David Lynch has created a thing of beauty. It is truly a work of art.
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Inland Empire
marmar-6978014 September 2020
Inland Empire is another Lynch masterpiece in a lot sorts of a way,it is hard to decide which part is the best ,Laura Dern performance was for me Oscar worthy,the entire film has that gorgeous surreal feel in it ,some scenes looked beautiful and that dreamy feel in them was done in a very brilliant way.Sure i didnt understand this film in full capicity,but that is film charm ,you have to watch it multiple times to coprehand it and to understand it fully,ending of a movie was the most weirdest part ,but i still liked it a lot.Inland Empire may actually be one of my favourites from Lynch even if i will have wo watch it again to understand it fully
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An audiovisual tour-de-force. A most mystical work of art...
emperor_panos11 March 2007
David Lynch has so far proved that he can direct various genres ranging from TV. series to incoherent experimental art-cinema. He seems to have concluded that the latter suits him best, and so do we. If you have not watched any auteur Lynch films before, I would not recommend INLAND EMPIRE before you become better acquainted with his other work. For those who wish to give it a try, the hint is, do not trouble yourself if you don't understand anything. INLAND EMPIRE is one of Lynch's best films. Shot throughout with an amateur digital camera, he once more captures all the mystery and perversion that human beings communicate through his close-ups, lighting and music. The film's peak is its capability to force the audience to think and try to make meaning out of where there is none. The mystification of the most trivial objects and the artistic mise-en-scene compose images of a most inspiring piece of art and the extreme surreal he blends more than ever in INLAND EMPIRE all work to produce a chaotic whole with a peculiar, awkwardly mysterious beauty. The performances in INLAND EMPIRE, especially Laura Dern's are simply disarming. Grace Zabriskie's small part will drive anyone mad (she is the classic Lynchean mysterious figure who visits, talks and vanishes) through its unrealistic plausibility and its mystifying weirdness. In a nutshell, INLAND EMPIRE is yet another Lynchean masterpiece that certainly needs more than one viewing and that is, not for one to understand it, but to simply appreciate its value and unveil all its beauty and mystique. Lynch is certainly one of the most talented and artful contemporary directors and INLAND EMPIRE is one of his greatest works...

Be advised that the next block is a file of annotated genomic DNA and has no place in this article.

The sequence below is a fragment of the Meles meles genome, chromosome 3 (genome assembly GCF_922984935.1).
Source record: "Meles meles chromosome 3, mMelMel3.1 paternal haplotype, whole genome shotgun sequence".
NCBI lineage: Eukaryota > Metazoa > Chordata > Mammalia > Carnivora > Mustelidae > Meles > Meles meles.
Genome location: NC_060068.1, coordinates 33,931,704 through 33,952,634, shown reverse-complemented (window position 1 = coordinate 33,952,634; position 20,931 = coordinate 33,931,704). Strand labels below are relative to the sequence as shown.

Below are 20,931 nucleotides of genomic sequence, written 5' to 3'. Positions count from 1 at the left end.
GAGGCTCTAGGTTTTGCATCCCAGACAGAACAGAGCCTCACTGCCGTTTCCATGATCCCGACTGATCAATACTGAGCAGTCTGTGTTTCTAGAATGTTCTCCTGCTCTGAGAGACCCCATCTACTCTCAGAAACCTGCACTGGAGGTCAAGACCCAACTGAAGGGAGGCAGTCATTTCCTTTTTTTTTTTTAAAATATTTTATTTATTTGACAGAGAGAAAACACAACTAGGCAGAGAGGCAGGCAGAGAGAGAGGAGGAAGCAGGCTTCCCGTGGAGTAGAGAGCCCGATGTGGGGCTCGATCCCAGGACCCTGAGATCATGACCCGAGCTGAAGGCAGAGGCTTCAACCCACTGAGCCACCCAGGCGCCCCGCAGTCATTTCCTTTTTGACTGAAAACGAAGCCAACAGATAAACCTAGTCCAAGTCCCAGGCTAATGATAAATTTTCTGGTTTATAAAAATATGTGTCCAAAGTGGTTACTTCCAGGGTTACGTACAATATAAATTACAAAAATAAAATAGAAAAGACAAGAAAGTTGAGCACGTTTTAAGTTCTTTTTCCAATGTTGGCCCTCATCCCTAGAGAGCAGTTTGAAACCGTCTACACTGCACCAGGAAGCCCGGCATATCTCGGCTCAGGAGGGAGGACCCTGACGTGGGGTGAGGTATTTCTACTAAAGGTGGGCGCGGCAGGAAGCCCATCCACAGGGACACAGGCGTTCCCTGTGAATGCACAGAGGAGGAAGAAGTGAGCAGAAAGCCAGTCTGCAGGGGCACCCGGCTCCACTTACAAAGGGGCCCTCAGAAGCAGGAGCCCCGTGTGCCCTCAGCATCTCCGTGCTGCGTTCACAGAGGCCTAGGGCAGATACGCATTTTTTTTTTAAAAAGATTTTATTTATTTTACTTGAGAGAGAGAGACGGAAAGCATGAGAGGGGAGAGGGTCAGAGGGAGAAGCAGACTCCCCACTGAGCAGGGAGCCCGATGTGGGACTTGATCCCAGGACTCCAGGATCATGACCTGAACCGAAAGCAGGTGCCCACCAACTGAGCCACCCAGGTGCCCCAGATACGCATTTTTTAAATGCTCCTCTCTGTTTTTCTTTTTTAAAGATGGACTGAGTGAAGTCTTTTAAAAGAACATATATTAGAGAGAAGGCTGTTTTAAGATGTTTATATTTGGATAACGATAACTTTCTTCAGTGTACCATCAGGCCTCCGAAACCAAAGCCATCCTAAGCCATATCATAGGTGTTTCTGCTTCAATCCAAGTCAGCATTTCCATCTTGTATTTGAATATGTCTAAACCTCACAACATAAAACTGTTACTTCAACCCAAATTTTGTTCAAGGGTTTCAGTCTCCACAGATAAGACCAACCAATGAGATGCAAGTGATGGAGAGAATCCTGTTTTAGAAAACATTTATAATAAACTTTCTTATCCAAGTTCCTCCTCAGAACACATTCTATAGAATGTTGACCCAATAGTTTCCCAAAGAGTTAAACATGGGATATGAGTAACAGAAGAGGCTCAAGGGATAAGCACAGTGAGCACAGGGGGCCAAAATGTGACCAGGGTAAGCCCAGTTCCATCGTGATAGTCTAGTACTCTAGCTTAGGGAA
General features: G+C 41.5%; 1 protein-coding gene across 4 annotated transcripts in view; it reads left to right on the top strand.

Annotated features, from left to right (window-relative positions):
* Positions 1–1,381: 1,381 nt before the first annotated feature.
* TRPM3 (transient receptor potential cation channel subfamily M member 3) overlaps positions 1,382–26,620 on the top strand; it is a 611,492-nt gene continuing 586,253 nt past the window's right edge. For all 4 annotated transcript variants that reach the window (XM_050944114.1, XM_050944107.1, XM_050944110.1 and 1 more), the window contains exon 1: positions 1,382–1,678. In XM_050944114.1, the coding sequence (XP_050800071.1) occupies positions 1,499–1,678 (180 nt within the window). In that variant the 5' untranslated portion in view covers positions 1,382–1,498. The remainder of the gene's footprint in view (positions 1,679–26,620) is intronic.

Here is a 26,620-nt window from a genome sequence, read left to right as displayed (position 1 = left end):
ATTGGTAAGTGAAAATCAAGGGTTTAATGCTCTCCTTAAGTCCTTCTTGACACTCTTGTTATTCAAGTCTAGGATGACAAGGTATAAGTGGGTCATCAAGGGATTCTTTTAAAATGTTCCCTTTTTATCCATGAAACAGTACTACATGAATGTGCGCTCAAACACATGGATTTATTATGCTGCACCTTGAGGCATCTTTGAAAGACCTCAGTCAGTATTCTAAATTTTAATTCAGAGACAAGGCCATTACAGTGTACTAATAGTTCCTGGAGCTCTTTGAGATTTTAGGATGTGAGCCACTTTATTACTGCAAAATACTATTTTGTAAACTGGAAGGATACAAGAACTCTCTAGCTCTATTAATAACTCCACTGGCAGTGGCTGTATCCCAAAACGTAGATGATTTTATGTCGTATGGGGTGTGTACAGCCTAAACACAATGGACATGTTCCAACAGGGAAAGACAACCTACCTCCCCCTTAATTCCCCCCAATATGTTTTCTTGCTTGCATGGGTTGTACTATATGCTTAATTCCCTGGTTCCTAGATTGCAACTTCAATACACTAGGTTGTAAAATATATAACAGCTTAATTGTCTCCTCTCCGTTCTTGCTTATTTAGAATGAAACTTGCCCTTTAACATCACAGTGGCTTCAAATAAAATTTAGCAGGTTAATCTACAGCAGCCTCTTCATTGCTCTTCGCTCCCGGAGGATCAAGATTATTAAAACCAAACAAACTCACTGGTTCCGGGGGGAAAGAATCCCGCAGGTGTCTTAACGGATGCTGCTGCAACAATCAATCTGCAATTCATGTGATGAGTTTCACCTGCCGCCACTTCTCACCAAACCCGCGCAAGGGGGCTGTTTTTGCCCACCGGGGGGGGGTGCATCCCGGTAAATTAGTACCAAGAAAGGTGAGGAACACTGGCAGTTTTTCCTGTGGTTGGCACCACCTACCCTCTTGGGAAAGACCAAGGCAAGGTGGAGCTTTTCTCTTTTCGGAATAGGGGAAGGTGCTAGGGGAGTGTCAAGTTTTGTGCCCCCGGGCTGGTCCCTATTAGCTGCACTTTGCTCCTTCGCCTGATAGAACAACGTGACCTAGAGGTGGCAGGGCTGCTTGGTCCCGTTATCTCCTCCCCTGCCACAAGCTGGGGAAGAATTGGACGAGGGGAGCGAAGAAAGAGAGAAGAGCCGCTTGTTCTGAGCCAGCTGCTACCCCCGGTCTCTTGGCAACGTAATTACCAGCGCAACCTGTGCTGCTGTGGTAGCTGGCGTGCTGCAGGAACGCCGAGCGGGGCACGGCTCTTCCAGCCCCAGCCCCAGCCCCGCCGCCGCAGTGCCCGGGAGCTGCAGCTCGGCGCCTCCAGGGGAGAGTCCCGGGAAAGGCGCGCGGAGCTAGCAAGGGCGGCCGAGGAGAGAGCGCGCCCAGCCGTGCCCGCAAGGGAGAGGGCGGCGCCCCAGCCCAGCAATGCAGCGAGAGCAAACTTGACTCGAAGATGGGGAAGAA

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Lynch at his most Lynchian
truemythmedia24 February 2020
"I want to say right now that I think "Inland Empire", for better or worse, is David Lynch at his most unrestrained. I unabashedly loved certain parts of this film, but there were other times when I wasn't sure what the hell was going on, that is, until after the credits rolled, and I took my dog for a walk and pondered what I'd just seen for the better part of an hour. By the time I returned from my walk, I felt as if many things that I did not at first grasp had started to make sense. That's the kind of work this film takes; it's not easy to watch, and even when you do get through the credits, the meaning takes a bit of unspooling.

Lynch's films have always been dense (I can't tell you how long I've spent thinking about "Eraserhead"), but this film is Lynch at his densest. That being said, I also think that huge fans of Lynch's more experimental work will find this film to be one of the meatier offerings Lynch has given us. There's a lot to unpack here, as it is a three-hour film, and I honestly think anyone that watches this would have a much easier time going through the film for a second time, when they've had the chance to properly place and consider the implications of each storyline. As a whole the film is incredibly well done, and I hate to think this is the last film we've received from the famed director (he recently made "Twin Peaks: The Return", but that doesn't count as a film).

Please come back, Lynch. We love you.

There are so many scenes that are up for interpretation that half the time, you didn't know if what was happening was a dream, reality, or part of the film that was being produced. Like many of Lynch's movies, just knowing the details of a scene doesn't compare with experiencing it: listening to the uncomfortable sound design; seeing the weird and sometimes chintzy special effects that still, somehow, manage to come off as creepy; or watching the acting with lengthy pauses and unnatural facial expressions. All of Lynch's films are an experience; and this one in particular is a heck of a wild ride.
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Inland Empire
quinimdb18 October 2016
Warning: Spoilers